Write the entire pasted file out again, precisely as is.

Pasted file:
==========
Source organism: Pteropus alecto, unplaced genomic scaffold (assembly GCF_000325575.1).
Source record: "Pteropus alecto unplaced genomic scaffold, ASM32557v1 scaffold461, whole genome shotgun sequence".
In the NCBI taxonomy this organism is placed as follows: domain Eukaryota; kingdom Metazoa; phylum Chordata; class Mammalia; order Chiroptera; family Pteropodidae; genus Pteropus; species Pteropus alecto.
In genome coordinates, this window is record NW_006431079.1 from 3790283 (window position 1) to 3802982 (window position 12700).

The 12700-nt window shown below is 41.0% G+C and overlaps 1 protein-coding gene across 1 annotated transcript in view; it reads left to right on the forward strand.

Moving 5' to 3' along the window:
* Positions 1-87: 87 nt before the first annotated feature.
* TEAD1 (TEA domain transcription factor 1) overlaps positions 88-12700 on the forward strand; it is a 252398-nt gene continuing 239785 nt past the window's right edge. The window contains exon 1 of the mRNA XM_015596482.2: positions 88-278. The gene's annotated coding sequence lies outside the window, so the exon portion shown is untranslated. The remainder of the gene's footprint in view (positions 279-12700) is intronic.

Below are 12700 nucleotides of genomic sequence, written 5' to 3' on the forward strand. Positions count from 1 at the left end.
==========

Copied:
Source organism: Pteropus alecto, unplaced genomic scaffold (assembly GCF_000325575.1).
Source record: "Pteropus alecto unplaced genomic scaffold, ASM32557v1 scaffold461, whole genome shotgun sequence".
In the NCBI taxonomy this organism is placed as follows: domain Eukaryota; kingdom Metazoa; phylum Chordata; class Mammalia; order Chiroptera; family Pteropodidae; genus Pteropus; species Pteropus alecto.
In genome coordinates, this window is record NW_006431079.1 from 3790283 (window position 1) to 3802982 (window position 12700).

The 12700-nt window shown below is 41.0% G+C and overlaps 1 protein-coding gene across 1 annotated transcript in view; it reads left to right on the forward strand.

Moving 5' to 3' along the window:
* Positions 1-87: 87 nt before the first annotated feature.
* TEAD1 (TEA domain transcription factor 1) overlaps positions 88-12700 on the forward strand; it is a 252398-nt gene continuing 239785 nt past the window's right edge. The window contains exon 1 of the mRNA XM_015596482.2: positions 88-278. The gene's annotated coding sequence lies outside the window, so the exon portion shown is untranslated. The remainder of the gene's footprint in view (positions 279-12700) is intronic.

Below are 12700 nucleotides of genomic sequence, written 5' to 3' on the forward strand. Positions count from 1 at the left end.